Wednesday, March 21, 2012

Alternate Normals, or Coming Home

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The orange blossoms blooming on my aunt and uncle's back patio drew me in the moment I stepped past the threshold. The smell was overpowering, fragrant evidence of springtime growth that is still weeks away from my home. I was encouraged to pick and consume as much citrus as I desired the few days I was there, and while I lounged in shorts and comfortable breezes we spoke of the natural resources that make any local pained to purchase. For them it is citrus, avocados, and dozens of other locally grown items. For me it is fresh, local fish.

Traveling is an interesting opportunity to examine what has become normal. Seven hours in the middle of the night left me bleary eyed and anxious, while the man a couple benches over snored contentedly at an abandoned gate as a seasoned traveler. My brother-in-law weaves in an out of Los Angeles traffic effortlessly, accelerating and breaking as other drivers dictate speed, while I drive gingerly scanning for ice, rarely dealing with traffic, much more familiar with two lane highways than five lanes in one direction.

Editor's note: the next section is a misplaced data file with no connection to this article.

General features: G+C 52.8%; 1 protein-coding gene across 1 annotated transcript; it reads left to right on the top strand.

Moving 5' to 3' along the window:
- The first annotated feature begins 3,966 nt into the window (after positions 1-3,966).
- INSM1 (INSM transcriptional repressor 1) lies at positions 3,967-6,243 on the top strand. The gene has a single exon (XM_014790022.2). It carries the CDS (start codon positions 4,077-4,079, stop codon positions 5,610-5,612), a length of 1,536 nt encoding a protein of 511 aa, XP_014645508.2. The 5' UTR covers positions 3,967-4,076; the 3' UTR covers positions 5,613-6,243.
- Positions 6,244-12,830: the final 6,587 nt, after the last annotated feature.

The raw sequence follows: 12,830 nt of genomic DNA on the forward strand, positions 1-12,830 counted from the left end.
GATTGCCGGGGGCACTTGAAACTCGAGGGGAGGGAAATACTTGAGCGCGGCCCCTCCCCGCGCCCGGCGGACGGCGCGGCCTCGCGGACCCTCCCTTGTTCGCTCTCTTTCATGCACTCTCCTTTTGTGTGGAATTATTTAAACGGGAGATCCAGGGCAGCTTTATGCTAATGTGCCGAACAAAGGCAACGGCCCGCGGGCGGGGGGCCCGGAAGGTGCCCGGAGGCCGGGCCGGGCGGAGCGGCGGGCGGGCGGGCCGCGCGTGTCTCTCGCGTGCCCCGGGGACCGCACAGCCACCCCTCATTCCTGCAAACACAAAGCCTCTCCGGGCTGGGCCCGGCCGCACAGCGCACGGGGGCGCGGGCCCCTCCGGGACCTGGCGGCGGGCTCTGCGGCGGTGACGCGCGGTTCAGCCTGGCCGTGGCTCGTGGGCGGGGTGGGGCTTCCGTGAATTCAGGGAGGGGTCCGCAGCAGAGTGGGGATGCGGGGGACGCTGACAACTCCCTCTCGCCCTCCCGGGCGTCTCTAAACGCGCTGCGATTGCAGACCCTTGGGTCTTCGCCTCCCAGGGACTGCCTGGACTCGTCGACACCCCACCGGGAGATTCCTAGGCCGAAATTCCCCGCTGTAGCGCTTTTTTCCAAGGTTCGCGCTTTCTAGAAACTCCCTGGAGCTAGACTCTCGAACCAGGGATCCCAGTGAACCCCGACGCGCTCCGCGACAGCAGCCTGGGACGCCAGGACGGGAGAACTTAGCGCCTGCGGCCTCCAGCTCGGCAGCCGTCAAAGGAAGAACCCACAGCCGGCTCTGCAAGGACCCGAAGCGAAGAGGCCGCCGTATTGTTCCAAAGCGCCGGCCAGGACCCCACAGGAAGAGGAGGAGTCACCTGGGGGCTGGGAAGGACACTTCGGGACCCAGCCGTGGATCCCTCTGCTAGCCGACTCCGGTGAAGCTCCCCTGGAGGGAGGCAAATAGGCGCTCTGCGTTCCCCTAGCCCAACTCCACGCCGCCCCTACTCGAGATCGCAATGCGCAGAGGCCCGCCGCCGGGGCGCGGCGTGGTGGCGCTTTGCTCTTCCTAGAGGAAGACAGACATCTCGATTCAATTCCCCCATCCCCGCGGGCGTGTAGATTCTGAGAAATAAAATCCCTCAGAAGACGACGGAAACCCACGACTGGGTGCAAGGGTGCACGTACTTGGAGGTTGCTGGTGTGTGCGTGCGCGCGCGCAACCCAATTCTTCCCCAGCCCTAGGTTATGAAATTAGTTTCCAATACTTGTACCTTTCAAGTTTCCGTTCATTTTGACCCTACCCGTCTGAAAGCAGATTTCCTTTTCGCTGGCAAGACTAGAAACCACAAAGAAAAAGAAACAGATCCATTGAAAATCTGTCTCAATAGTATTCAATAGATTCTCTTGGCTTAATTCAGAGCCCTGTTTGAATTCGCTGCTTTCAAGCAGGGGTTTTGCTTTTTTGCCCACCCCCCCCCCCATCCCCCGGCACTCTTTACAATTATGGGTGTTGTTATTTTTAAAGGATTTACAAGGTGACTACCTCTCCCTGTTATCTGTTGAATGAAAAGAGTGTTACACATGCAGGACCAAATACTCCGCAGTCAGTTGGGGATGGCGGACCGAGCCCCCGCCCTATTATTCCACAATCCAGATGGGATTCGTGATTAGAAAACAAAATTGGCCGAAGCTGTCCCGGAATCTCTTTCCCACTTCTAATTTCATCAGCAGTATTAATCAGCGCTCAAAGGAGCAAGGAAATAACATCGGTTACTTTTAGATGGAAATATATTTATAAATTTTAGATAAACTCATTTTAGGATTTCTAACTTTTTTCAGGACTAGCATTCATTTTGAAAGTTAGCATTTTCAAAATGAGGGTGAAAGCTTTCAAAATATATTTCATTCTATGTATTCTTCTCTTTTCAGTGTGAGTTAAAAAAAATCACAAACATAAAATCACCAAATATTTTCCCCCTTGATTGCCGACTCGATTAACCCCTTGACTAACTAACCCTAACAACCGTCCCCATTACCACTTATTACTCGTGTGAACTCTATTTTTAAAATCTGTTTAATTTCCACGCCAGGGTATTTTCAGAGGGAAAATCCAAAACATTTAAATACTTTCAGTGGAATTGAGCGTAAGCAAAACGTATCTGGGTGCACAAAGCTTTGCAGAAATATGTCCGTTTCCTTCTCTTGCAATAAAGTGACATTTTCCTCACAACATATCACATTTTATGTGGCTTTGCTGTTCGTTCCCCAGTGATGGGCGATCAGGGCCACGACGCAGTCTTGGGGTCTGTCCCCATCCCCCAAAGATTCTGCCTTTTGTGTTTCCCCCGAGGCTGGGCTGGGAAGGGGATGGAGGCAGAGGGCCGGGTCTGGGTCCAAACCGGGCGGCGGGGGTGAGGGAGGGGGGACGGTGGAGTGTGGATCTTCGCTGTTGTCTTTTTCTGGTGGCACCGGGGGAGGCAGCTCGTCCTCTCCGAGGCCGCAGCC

Back in my normal, balancing three different classes, one club and a team of 150 students, I return home to a bed that welcomes me with blankets of the appropriate weight and a thermostat that reads colder than anywhere else we had been for over a week. I sleep soundly in this place, with produce that is sometimes tasteless and spring that is weeks away. But even as I revolt against an early alarm, I embrace the late sun that sets on feet of unmelted snow and slushy roads. Because even though normal means work and troubles and controversy and exhaustion, it is real. I can own it. It makes me who I am.

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